HAVRE DE GRACE, Md. -- Hardly anyone recognized the name Na
On Min on the leaderboard, and even more surprising was the number
of birdies she strung together Saturday at the LPGA Championship.
When the 18-year-old from South Korea finished a 7-under 65, she
was poised to make a name for herself in the record books.
Playing in only her sixth professional tournament and her first
major championship, Min ran off four birdies on the last seven holes
for the best round this week at Bulle Rock, giving her a one-shot
lead over Suzann Pettersen and a chance to become the youngest
major champion in LPGA Tour history.
Only 10 weeks ago, Morgan Pressel became the tour's youngest
major champion by winning the Kraft Nabisco. Pressel was a
decorated amateur, however, and nearly won the U.S. Women's Open
two years earlier.
Min didn't even learn to play golf until she was 12. Like other
South Korean juniors, she was inspired by the success of Se Ri Pak,
whose Hall of Fame career began at this tournament 10 years ago.
"I'm just really excited," said Min, who was at 10-under 206.
"This is my first major. I'll do my best to keep focus on each
She will play in the final group with Pettersen, who recovered
from two trips into the high grass that cost her three strokes and
her torturously slow play -- it took more than 4½ hours as a twosome
-- to shoot 71.
Karrie Webb stayed in the mix with a 10-foot par save on the
17th hole and shot 71. She was two shots behind at 208, along with
Angela Park (68), another 18-year-old rookie.
Pressel, bidding for the second leg of the Grand Slam, shot 70
and was only three shots behind.
Asked if she knew who Min was, Pressel was honest as ever.
"I did not," she said.
But the score sure got her attention. Wind that brushed off
overnight rain stuck around Bulle Rock and made it play as tough as
it has all week. Min wasn't the least bit bothered, overcoming a
bogey on the par-5 second hole by keeping the ball in play, and
close to the hole.
Michelle Wie finished before the leaders even arrived at Bulle
Rock, and left unanswered whether she would return. She shot 83,
her highest score against men or women since she was in the ninth
grade, and was in last place among 84 players. Her left wrist,
which she broke during a fall in late January, clearly bothered her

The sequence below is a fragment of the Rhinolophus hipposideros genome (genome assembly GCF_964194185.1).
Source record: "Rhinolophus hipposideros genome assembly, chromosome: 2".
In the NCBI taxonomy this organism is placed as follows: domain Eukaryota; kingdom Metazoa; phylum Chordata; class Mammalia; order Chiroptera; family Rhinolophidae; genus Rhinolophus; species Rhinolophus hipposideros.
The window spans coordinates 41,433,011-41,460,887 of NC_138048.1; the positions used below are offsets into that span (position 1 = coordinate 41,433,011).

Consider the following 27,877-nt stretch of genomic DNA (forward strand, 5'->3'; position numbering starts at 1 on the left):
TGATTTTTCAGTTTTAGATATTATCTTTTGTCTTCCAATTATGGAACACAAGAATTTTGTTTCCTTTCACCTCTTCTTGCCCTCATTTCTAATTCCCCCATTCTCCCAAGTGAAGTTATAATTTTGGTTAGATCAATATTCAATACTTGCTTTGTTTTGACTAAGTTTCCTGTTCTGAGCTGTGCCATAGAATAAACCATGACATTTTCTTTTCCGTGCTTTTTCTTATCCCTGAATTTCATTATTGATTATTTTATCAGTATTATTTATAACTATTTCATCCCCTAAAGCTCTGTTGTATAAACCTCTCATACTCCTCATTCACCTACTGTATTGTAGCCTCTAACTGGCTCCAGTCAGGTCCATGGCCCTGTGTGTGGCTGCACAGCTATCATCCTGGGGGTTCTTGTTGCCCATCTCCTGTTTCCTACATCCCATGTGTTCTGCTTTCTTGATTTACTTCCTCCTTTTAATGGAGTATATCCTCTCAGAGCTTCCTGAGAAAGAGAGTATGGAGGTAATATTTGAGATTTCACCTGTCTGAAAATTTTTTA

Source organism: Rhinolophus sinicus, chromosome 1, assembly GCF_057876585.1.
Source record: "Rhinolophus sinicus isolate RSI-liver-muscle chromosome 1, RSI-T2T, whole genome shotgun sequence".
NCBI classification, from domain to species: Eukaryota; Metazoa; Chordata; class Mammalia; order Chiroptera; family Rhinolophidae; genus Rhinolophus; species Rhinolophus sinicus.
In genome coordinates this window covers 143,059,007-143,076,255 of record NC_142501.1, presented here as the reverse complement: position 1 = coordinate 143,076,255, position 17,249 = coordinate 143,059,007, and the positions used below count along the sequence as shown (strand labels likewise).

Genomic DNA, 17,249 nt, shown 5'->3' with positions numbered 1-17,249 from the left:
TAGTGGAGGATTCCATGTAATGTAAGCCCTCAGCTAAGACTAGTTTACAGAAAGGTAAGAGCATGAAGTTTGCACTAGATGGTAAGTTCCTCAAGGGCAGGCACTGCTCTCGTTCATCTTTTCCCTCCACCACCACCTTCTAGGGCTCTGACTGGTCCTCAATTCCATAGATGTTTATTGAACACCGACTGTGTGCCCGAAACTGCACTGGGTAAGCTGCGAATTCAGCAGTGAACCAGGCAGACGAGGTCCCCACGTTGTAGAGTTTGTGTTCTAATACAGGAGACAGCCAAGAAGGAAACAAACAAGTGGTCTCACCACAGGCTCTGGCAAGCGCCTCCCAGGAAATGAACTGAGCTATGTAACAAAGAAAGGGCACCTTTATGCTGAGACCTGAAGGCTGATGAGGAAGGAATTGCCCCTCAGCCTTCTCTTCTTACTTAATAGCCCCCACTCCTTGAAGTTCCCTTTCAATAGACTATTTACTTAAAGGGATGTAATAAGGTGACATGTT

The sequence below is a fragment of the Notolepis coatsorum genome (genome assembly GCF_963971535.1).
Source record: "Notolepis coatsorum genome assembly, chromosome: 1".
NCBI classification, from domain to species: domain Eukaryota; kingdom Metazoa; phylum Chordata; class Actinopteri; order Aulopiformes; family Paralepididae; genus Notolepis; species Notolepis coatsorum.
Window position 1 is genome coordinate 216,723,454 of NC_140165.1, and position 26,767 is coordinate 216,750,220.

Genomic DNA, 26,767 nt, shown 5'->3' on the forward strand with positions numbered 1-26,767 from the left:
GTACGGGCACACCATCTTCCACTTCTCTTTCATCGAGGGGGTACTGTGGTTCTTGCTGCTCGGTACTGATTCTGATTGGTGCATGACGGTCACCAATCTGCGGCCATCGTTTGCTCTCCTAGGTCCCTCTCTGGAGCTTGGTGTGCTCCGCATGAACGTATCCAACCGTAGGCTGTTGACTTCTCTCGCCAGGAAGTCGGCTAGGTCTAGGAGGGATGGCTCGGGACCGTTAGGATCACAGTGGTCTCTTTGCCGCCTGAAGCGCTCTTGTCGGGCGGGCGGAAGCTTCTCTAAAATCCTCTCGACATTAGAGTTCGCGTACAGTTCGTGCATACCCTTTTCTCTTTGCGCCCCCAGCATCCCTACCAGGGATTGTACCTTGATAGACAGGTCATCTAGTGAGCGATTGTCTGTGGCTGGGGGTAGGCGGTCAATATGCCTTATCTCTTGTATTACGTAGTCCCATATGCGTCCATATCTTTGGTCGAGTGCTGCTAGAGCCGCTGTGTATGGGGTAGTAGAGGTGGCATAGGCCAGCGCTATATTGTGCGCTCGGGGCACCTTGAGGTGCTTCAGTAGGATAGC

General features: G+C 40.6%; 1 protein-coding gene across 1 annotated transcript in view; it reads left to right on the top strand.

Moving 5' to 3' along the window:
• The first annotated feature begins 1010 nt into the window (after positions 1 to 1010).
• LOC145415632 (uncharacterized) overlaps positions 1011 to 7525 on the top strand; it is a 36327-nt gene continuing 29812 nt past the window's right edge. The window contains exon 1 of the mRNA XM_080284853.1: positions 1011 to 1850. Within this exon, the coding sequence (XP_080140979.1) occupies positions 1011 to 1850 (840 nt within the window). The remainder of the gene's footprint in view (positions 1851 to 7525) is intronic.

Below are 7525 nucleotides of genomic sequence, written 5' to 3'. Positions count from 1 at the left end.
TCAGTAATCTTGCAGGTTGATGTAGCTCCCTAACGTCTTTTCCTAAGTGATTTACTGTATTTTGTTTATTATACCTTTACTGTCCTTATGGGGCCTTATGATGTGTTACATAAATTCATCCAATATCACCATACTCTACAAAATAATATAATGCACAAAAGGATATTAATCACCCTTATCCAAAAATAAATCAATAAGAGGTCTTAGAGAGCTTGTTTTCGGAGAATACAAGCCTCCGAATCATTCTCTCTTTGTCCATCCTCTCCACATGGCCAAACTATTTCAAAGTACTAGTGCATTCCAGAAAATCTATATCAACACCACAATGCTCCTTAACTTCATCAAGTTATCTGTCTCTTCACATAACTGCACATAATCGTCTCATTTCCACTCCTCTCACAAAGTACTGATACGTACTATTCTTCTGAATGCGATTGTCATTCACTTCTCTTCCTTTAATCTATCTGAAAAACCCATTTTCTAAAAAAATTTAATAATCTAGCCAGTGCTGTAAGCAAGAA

and Wie wrapped it in ice after signing her card.
"I really want to play," she said. "I just have to see how it
Among those still with a chance is Lorena Ochoa, the No. 1
player in the women's golf. She birdied her last hole for a 69,
hopeful it would give her a chance. Moments later, Min finished off
her 65 and was five shots clear of Ochoa.
"Five shots is not too far behind. It's been done before,"
Like several players, Ochoa was not too familiar with Min, and
for good reason.
She went to South Africa at age 12 to spend two years learning
to play golf and speak English, played on the South Korean amateur
team and then went to LPGA Q-school as an amateur. She missed her
card by two shots and was given non-exempt status.
Min tried Monday qualifying without much luck, and finally made
her pro debut in Mexico, where she tied for fifth. Min did well
enough at the Sybase Classic and Corning Classic to earn a spot in
the McDonald's LPGA Championship.
And she's making the most of it.
She birdied two of the toughest par 3s, Nos. 3 and 12, with
putts inside 10 feet and hit 6-iron to 12 feet on the par-4 13th, a
hole where Pettersen took one of her double bogeys.
Pettersen, deliberating over every shot and every putt, looked
as though she might build a big lead, taking advantage of the wind
and her power to birdie two of the first four holes and stretch her
margin to three shots. She reached in two at the par-5 second with
a 3-wood that hopped out of the rough and up 6 feet onto the green,
and a wedge on the fourth spun sideways to 6 feet.
The par 5s were friend and foe, however.
Pettersen went for the eighth green in two, even though the
stiff breeze was into her, and it sailed right into grass up to her
knees, the lie so buried that she had to stand over the ball and
stoop over just to see it. She did well to hack it out across the
fairway to the collar or a bunker, chipped nicely to 4 feet but
missed the putt and turned birdie into bogey.
As Kim and Min surged ahead of her, Pettersen answered with more
power. With the wind at her back and 255 yards to the hole, she hit
3-wood on the 11th and watched it bound onto the green and stop 6
feet behind the cup for eagle, giving her a one-shot lead.
But she pulled a tee shot into high weeds on the 13th and had to
take an unplayable lie, leading to double bogey. Pettersen made a
birdie on the 17th to at least get her in the final group with a
player nobody knows -- for now.